Wednesday, April 08, 2009


Mum warns parents of danger after son dies from sniffing aerosol

A GRIEVING mum whose son died from sniffing an aerosol has warned parents about the killer lurking in their cupboards.

Elaine Dorans lost Scott, 22, after her youngest child got high from a can of anti-perspirant.

Elaine, 49, of Linwood, Renfrewshire, said: "I saw my Scott lying on the floor as the paramedics worked on him and I couldn't do anything to save him.

"He'd been sniffing an ordinary, everyday can of antiperspirant - the type found in every household, on every supermarket shelf - and it killed him.

"I want parents and kids to hear what happened to Scott, to raise awareness about the killer in our cupboards.

"Not enough is being done to warn people."

Scott had been a promising ice hockey player but his dreams of turning pro were wrecked by an ankle injury when he was 15.

He trained as an engineer but became depressed when he could not find a full-time job.

Elaine, who has two other sons, discovered Scott's sniffing habit last year.

She said: "He looked spaced out and when I questioned him he admitted he'd been sniffing an aerosol.

"I was shocked but gave him a talking to and we went away for the weekend to work it out.

"Scott realised how stupid he'd been and promised never to touch the stuff again.

"He said he'd been depressed about not getting a full-time job and I told him nothing was worth going down that road.

"I don't believe he touched it again until the night he died."

On the tragic night two months ago Scott was visiting his oldest brother Franklin's house nearby.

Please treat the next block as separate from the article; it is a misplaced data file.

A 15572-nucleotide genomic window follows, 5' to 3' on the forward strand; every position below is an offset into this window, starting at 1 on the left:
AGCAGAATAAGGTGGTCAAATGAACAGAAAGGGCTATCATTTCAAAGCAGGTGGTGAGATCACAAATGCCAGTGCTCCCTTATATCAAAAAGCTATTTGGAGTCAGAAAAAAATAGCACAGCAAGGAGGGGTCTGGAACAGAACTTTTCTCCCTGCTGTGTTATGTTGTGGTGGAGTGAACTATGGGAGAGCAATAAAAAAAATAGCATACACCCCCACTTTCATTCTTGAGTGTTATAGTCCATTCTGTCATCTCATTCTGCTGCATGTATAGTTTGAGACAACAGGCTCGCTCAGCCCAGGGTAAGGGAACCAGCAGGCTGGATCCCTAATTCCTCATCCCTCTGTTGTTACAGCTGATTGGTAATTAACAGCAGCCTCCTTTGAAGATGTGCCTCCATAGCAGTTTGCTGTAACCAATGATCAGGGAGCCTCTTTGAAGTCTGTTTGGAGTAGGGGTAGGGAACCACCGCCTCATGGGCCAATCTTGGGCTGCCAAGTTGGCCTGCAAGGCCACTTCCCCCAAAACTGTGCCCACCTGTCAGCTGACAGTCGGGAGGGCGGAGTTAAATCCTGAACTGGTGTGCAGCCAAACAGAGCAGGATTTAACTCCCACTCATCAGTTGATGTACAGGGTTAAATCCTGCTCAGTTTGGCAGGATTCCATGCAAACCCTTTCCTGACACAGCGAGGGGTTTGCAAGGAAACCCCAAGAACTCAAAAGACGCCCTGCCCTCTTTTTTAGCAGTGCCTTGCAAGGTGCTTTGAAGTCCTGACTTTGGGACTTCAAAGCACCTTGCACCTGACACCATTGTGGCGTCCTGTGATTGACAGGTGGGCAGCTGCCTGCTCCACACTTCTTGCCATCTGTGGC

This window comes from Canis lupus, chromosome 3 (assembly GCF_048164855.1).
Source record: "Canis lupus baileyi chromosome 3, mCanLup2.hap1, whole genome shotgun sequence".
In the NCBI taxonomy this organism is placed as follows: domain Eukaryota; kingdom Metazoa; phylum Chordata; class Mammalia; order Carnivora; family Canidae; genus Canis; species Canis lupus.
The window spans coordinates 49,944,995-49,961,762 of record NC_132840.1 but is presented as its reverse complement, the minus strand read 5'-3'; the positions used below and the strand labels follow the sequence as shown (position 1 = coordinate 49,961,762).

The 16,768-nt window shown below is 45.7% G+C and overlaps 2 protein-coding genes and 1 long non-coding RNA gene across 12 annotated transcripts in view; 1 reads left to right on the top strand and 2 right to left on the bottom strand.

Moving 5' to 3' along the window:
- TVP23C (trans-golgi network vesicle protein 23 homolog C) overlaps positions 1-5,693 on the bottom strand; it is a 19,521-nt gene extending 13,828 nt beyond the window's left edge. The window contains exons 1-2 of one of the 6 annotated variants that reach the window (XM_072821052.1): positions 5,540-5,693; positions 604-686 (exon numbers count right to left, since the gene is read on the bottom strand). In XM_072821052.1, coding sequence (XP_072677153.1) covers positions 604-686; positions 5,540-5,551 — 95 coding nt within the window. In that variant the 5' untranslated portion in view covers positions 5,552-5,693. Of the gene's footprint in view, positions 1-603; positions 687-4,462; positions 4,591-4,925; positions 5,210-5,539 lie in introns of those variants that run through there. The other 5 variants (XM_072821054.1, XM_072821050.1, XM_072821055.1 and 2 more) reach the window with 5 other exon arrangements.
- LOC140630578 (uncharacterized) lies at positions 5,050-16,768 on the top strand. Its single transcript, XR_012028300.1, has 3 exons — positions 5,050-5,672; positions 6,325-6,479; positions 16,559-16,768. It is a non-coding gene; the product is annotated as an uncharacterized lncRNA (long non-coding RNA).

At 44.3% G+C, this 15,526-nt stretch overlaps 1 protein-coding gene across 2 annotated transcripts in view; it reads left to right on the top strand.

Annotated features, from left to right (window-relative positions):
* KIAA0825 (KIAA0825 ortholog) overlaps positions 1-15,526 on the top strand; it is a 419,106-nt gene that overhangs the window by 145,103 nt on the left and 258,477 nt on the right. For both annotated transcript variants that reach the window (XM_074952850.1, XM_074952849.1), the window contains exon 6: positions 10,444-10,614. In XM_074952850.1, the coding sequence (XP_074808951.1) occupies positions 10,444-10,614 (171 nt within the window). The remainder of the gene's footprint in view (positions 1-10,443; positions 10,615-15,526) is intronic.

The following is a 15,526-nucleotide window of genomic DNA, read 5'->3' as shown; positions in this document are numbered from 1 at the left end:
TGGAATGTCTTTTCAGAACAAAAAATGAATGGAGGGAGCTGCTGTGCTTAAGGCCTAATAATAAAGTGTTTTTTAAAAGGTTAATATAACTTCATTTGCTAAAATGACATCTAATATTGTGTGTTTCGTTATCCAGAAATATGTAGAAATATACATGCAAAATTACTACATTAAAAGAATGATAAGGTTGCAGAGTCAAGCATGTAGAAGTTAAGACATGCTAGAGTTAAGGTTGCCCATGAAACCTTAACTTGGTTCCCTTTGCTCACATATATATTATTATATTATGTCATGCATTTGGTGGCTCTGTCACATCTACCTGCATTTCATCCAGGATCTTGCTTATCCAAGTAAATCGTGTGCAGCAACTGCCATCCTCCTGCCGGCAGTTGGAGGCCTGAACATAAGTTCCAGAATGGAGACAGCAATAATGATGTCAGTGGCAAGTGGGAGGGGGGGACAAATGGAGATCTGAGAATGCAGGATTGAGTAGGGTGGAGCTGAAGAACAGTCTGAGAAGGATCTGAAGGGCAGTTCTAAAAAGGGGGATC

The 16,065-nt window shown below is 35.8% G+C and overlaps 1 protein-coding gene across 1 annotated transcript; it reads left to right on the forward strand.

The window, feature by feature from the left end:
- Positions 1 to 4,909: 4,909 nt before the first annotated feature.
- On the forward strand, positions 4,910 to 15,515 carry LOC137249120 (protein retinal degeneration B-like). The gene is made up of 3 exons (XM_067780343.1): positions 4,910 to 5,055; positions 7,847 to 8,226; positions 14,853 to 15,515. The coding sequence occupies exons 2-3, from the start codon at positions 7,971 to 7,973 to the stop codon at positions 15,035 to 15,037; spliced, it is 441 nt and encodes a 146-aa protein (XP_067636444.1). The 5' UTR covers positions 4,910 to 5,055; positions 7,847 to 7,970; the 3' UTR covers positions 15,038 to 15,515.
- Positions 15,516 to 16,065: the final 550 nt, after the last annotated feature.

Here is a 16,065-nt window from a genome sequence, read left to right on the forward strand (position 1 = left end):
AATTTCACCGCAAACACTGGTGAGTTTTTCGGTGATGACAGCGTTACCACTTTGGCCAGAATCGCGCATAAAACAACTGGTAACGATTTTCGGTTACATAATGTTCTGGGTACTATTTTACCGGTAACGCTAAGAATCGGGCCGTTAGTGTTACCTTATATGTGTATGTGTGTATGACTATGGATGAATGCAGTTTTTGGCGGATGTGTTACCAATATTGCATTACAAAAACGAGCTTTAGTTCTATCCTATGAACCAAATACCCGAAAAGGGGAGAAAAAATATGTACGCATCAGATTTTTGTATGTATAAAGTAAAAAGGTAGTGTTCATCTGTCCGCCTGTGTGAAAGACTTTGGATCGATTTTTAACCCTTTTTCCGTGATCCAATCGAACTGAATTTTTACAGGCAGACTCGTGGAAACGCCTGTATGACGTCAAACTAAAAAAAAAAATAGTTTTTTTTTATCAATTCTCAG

Franklin, 30, said: "I left him sitting on the couch. A short while later, something woke me up and when I went through I could see Scott's eyes rolling about in his head and he was foaming at the mouth. I was terrified."

Elaine was called and the frantic family followed the ambulance to Paisley's Royal Alexandra Hospital where Scott was pronounced dead.

Elaine said: "I can't stop dreaming about him. I reach out to touch him and he's not there.

"It's ripped us all to bits. We were so close and Scott was such a loving boy.

"I grabbed the aerosols in my cupboards and there was only a tiny warning on them that solvents can kill.

"It was so small, I'd have needed a magnifying glass to see it and that's not good enough. The message needs to be put out there in big, bold letters.

"I'll be happy to go round schools to talk about what happened to my Scott if it helps save one child."

Divorcee Elaine, who had been planning a family holiday with Scott and brothers Brian, 27, and Franklin, this year, said: "He was obsessed by ice hockey.

"He stood a very good chance of realising his dream but seven years ago he suffered a treble fracture on his ankle and had to give up playing.

"He was devastated but he threw himself into studying and got qualifications in mechanical engineering at Reid Kerr College in Paisley.

"Recently he had applied to do a college course on welding. His acceptance letter came the other day but I had to tell Elaine m.scott@sundaymail.co.uk them to give his place to someone else."

Up to 10 kids die each year in Scotland from solvent abuse, usually from sniffing aerosols or lighter fluid.

John O'Brien, 54, set up the Lee O'Brien Solvent Trust (LOST) campaign group after his 16-year-old-son died in 2003 after sniffing lighter fluid.

John, of Methil, Fife, said: "There are many thousands of Scots kids taking their lives in their hands by sniffing ordinary aerosols.

"Not only do parents not realise the extreme dangers, neither do the kids.

" I don't think the government is doing nearly enough to warn kids or their parents."

The Scottish Government said: " We continue to work with a range of partners to highlight the dangers of volatile substance abuse and reduce the risks and incidence of harm."




Yeah... a bigger warning label...that would have prevented this.


Source

Labels: ,

1 Comments:

Blogger Tim said...

You need to add a new label, Darwinism, cleaning the gene pool, or something like this. More and more of your blogs are reflecting these altruistic acts.

12:30 PM  

Post a Comment

<< Home